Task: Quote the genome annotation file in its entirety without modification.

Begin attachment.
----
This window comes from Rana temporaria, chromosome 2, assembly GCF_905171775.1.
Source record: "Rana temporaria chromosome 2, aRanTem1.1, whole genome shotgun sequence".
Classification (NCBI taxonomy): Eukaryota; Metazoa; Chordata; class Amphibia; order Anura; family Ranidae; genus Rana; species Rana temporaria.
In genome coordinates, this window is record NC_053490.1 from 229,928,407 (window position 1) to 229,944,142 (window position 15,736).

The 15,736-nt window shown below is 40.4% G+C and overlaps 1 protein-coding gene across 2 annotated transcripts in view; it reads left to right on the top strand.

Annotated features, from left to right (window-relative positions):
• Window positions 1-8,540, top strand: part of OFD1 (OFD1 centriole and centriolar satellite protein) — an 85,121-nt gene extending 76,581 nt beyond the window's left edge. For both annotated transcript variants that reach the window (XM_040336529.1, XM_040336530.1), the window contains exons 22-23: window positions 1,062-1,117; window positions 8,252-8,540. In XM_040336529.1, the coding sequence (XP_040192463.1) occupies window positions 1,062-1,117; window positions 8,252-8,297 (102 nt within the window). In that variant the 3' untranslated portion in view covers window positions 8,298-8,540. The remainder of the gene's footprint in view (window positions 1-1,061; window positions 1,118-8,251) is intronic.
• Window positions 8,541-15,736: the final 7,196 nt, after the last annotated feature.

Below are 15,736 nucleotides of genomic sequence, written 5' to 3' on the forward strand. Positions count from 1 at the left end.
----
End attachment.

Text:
This window comes from Rana temporaria, chromosome 2, assembly GCF_905171775.1.
Source record: "Rana temporaria chromosome 2, aRanTem1.1, whole genome shotgun sequence".
Classification (NCBI taxonomy): Eukaryota; Metazoa; Chordata; class Amphibia; order Anura; family Ranidae; genus Rana; species Rana temporaria.
In genome coordinates, this window is record NC_053490.1 from 229,928,407 (window position 1) to 229,944,142 (window position 15,736).

The 15,736-nt window shown below is 40.4% G+C and overlaps 1 protein-coding gene across 2 annotated transcripts in view; it reads left to right on the top strand.

Annotated features, from left to right (window-relative positions):
• Window positions 1-8,540, top strand: part of OFD1 (OFD1 centriole and centriolar satellite protein) — an 85,121-nt gene extending 76,581 nt beyond the window's left edge. For both annotated transcript variants that reach the window (XM_040336529.1, XM_040336530.1), the window contains exons 22-23: window positions 1,062-1,117; window positions 8,252-8,540. In XM_040336529.1, the coding sequence (XP_040192463.1) occupies window positions 1,062-1,117; window positions 8,252-8,297 (102 nt within the window). In that variant the 3' untranslated portion in view covers window positions 8,298-8,540. The remainder of the gene's footprint in view (window positions 1-1,061; window positions 1,118-8,251) is intronic.
• Window positions 8,541-15,736: the final 7,196 nt, after the last annotated feature.

Below are 15,736 nucleotides of genomic sequence, written 5' to 3' on the forward strand. Positions count from 1 at the left end.